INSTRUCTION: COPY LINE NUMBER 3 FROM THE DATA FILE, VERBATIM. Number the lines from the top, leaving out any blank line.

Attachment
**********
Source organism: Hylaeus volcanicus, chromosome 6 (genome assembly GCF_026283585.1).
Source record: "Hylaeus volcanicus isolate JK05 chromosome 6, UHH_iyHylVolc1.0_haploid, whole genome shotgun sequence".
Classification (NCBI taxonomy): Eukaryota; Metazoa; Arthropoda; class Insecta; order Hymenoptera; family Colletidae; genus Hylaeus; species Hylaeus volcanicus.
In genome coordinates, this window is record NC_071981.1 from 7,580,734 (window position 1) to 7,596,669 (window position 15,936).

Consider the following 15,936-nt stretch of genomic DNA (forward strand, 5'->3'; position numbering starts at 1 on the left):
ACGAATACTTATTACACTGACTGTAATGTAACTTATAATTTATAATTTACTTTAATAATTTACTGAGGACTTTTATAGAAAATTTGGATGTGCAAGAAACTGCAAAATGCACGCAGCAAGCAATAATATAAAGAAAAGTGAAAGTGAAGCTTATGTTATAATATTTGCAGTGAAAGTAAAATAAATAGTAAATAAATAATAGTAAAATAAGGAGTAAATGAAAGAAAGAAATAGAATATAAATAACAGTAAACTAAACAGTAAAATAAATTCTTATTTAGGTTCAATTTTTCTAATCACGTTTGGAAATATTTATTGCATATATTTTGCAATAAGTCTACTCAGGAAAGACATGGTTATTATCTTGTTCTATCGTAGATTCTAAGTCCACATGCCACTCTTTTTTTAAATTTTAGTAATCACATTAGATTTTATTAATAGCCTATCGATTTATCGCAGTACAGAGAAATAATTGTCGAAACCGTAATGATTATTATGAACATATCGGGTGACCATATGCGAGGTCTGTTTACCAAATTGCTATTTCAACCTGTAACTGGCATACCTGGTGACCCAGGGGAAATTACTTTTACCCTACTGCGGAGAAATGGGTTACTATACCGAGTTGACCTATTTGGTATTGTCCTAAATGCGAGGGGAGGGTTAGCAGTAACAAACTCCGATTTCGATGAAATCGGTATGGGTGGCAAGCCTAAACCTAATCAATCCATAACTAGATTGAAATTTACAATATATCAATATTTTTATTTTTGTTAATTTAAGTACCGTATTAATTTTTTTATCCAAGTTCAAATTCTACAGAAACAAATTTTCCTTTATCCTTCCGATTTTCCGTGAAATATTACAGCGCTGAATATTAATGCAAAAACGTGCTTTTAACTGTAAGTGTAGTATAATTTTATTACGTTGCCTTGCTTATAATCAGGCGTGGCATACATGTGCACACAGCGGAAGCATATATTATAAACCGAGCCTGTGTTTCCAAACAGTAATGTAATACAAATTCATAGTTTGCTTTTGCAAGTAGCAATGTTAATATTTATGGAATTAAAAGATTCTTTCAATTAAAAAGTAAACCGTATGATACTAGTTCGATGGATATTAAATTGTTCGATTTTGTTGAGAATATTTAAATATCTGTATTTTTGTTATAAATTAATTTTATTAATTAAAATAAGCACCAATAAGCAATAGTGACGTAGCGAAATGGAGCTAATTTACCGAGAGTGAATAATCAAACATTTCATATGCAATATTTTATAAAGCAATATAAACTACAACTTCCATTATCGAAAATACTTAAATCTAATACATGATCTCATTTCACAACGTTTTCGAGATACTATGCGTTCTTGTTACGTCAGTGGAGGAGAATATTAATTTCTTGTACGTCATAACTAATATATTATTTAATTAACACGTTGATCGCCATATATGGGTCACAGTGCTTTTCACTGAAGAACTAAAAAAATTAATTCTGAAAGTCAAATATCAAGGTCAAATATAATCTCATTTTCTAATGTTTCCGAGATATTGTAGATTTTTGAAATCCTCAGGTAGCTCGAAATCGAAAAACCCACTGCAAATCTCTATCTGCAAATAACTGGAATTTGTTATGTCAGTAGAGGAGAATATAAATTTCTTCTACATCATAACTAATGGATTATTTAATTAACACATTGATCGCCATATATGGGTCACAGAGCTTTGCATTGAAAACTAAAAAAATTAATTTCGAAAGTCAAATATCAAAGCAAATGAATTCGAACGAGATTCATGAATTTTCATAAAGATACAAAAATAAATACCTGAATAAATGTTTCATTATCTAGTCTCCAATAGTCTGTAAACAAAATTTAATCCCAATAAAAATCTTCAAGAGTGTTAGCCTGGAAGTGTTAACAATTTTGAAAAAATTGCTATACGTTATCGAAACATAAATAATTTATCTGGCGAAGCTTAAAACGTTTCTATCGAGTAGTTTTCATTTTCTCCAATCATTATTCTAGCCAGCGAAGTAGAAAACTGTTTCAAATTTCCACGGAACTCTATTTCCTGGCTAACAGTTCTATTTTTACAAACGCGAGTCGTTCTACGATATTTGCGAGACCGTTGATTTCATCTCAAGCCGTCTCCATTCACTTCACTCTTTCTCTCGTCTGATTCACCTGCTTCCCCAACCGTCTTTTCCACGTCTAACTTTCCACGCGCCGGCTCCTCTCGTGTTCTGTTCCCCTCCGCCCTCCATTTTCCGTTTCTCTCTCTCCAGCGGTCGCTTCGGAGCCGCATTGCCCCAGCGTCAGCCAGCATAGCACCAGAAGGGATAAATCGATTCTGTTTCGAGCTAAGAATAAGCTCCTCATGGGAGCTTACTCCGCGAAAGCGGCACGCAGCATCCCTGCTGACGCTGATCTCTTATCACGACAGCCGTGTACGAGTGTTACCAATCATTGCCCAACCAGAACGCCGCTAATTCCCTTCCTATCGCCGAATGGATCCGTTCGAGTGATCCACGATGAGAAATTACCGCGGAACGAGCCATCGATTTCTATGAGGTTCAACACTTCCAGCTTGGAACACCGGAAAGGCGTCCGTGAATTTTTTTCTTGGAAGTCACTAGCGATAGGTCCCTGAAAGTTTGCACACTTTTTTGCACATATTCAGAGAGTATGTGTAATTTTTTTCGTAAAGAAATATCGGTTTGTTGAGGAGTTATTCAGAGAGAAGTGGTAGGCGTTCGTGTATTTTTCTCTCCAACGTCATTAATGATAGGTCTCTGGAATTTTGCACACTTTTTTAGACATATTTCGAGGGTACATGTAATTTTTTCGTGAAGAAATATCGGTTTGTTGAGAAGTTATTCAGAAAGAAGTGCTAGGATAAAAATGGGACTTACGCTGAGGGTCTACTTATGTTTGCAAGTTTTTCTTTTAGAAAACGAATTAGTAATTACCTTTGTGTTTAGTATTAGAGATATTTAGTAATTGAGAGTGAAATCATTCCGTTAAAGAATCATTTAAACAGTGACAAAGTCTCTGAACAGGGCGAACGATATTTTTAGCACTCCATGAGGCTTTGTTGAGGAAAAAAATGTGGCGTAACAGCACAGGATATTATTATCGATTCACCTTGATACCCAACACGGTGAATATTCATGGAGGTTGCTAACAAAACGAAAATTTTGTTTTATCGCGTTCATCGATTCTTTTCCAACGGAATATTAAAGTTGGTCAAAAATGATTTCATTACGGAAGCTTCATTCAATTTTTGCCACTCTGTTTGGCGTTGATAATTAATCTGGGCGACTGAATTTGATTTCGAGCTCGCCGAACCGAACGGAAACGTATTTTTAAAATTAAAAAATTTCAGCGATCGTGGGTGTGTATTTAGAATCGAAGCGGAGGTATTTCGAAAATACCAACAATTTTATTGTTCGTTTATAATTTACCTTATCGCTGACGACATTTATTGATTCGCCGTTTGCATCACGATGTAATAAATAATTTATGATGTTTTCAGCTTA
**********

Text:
Classification (NCBI taxonomy): Eukaryota; Metazoa; Arthropoda; class Insecta; order Hymenoptera; family Colletidae; genus Hylaeus; species Hylaeus volcanicus.